Armonk company specializes in lost data.
One thing companies have learned to become more aware of over the last several months is the potential for loss of important business data in the event of an unexpected disaster. Bill Margeson, president of Armonk-based CBL Data Recovery Technologies, talked to us about how his company recovers data that customers might have given up for lost.
What does CBL Data Recovery Technologies do?
Founded in 1993, CBL offers data recovery services worldwide through its network of labs, offices, and 28 authorized partners.
CBL has 42 employees in eight countries on four continents, including: San Diego, Calif.; Toronto, Canada; Newcastle and Northampton, United Kingdom; Kaiserslautern, Germany; Beijing, China; Barbados, West Indies; San Paulo, Brazil; and Singapore.
How have you stayed viable in the current economic conditions? Have they affected you at all?
We are not just viable but expanding–it’s not like you can postpone recovering lost data. Data loss does not recognize economic boundaries. We actually got some opportunities as a result of 9/11. When you save a company by handing them data that they thought was lost, a strange sort of relationship comes out of that. We’ve had several of our past clients approach us after 9/11, and we’re now consulting and performing threat/risk assessments and recommending changes to the way they keep their data secure. We’re trying to do it with them. There’s a tendency to buy off the shelf, but you have to customize these things. The data needs of a graphic-design firm are very different from those of a banking firm.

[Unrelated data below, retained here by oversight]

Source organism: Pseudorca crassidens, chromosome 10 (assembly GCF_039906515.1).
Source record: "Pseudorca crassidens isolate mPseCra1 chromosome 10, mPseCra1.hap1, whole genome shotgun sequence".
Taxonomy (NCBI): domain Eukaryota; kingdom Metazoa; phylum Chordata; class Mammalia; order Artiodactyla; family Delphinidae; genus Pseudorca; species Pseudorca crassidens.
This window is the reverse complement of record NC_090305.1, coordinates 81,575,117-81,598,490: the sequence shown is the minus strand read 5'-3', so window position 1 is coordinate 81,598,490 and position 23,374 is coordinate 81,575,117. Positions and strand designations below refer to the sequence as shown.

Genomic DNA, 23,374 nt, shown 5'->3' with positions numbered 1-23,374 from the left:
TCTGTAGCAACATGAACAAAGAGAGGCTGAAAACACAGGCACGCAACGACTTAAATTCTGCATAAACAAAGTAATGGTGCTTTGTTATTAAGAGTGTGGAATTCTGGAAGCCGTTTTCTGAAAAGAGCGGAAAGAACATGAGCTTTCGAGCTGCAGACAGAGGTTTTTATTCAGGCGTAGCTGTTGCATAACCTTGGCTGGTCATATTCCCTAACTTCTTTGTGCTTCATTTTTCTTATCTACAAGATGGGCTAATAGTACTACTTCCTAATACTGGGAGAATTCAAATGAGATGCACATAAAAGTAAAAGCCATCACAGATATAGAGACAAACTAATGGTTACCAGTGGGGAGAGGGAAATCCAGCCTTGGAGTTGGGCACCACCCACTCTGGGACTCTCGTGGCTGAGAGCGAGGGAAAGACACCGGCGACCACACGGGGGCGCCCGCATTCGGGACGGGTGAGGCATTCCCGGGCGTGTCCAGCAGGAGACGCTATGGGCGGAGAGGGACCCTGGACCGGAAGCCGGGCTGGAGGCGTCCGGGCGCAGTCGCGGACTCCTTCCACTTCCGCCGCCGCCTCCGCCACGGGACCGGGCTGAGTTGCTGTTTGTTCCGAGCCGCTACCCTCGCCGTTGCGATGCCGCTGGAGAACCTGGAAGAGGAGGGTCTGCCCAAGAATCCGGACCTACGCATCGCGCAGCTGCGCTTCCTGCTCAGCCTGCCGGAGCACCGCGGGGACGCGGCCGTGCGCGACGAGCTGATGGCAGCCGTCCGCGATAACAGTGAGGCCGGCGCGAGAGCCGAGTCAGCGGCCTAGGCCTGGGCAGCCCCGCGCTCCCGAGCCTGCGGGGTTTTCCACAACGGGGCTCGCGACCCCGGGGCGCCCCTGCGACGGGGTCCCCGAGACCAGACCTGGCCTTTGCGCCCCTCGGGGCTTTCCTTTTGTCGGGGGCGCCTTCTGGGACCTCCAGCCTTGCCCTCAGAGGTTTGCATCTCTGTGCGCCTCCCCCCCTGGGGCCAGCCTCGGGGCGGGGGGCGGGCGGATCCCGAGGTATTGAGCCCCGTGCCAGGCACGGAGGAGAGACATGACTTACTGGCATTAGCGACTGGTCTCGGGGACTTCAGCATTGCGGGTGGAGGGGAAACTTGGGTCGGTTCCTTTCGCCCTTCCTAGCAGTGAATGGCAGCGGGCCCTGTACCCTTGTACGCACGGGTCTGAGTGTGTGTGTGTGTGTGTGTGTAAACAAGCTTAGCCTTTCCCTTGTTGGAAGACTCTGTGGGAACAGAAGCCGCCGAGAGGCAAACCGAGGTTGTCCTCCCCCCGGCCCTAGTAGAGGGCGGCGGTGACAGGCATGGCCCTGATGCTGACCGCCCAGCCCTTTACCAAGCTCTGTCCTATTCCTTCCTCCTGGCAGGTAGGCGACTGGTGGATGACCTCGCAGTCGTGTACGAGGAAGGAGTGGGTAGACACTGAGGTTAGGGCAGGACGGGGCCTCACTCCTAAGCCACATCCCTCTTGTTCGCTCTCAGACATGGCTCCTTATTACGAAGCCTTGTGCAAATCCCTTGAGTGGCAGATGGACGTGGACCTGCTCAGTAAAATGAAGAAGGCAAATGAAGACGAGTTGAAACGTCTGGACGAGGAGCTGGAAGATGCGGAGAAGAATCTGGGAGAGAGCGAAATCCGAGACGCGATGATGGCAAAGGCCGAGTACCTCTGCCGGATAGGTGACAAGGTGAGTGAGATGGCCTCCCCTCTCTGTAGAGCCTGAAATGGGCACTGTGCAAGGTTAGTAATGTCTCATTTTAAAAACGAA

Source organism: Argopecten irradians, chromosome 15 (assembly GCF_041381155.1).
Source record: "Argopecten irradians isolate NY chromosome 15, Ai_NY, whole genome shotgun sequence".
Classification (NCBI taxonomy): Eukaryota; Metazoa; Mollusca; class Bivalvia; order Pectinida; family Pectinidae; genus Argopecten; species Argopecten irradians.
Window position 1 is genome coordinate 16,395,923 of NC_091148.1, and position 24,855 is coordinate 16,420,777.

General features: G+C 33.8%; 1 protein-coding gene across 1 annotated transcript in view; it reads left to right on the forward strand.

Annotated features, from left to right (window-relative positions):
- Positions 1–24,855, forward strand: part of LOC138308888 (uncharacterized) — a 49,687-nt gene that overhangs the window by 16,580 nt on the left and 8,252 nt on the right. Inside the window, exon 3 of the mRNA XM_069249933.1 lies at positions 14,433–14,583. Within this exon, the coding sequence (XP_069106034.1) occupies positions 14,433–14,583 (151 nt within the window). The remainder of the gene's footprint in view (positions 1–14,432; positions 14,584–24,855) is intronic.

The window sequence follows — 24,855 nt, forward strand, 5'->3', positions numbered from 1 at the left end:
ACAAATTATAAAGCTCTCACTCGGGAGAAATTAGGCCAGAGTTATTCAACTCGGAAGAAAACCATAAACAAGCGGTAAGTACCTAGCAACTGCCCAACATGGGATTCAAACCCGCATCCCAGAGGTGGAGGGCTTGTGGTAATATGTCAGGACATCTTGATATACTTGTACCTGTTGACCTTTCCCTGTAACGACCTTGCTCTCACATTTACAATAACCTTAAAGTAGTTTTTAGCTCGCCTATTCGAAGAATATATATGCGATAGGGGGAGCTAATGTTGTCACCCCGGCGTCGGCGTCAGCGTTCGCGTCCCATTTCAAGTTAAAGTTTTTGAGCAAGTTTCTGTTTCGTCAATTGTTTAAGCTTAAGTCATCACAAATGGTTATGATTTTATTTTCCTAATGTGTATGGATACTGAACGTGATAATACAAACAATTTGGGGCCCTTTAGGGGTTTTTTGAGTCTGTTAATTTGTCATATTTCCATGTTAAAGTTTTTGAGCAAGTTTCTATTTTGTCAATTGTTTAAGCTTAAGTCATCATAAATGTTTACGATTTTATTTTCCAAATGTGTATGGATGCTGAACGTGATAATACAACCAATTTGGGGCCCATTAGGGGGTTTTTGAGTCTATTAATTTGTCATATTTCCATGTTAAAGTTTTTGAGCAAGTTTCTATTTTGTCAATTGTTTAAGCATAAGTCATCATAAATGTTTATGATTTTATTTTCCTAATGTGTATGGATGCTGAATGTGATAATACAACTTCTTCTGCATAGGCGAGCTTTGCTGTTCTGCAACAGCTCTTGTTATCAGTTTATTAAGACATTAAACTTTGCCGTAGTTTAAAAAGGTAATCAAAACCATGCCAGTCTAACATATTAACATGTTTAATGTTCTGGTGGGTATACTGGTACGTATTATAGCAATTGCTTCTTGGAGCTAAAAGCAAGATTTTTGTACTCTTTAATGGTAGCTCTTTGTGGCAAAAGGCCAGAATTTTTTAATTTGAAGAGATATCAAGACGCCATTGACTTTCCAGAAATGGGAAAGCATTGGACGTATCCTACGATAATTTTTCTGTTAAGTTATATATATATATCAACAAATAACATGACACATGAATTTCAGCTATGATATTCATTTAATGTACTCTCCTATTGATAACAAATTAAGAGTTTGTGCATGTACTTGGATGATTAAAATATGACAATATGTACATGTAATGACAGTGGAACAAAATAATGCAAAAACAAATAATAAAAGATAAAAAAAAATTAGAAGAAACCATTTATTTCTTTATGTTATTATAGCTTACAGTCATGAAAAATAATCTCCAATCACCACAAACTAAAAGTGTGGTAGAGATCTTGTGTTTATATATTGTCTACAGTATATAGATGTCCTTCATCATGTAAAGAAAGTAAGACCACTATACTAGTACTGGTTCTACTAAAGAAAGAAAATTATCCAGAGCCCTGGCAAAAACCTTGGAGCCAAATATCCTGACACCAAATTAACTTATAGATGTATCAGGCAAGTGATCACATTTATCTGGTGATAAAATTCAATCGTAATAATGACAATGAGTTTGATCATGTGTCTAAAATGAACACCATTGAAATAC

What kind of recovery work did you do in the World Trade Center?
Nino’s [the restaurant that became a nonprofit to feed Ground Zero volunteers for free] was using a computer to schedule for volunteers. Their computer crashed. The way it got here [to Armonk, from Ground Zero] was that the police knew the situation, and a constable took the hard drive to the end of his patrol area, and handed it off to another who took it to the end of his patrol area, and that’s how it got hand-passed until it got to us. Unfortunately, we couldn’t help them because it was a profound and fatal head crash.
There was a businessman who contacted us, a guy who lost everything–all of his data and hardware. He sent us a backup tape that was about three months old. He’d made a backup, and he literally stumbled on it in his office. His customer lists, his personnel lists, everything was on the backup, and while it wasn’t everything, we were able to give him a good running start to get his business going again.
How long does it usually take you to recover data, and how much are you able to recover?
It usually takes 48-72 hours; we work as fast as the problem will permit. Tape takes longer because it usually has tons more data, but when it comes to disk drives, or servers, we recognize that downtime is the hidden enemy, and we do our best to keep it to a minimum. Our clients are often confused and wondering what their next priority is, but we recognize that downtime is really hurting them.
Last year about 17 percent of what came to our labs was in an absolutely failed condition, where there’s no magnetic signal to read anymore. In those situations, all we can do is give them closure, but most of the time we can get something.
What can we expect to see from you in 2002?
We have newly developed Digital Lineal Tape (DLT) technologies, which enable us to recover data from overwritten tapes. The problem of overwritten tapes is a big issue, and this lineal technology is our own kind of tool/technique; it’s a bit of a coup for us. Now we’re just itching to get some more overwrite problems coming in so we can see it in action.
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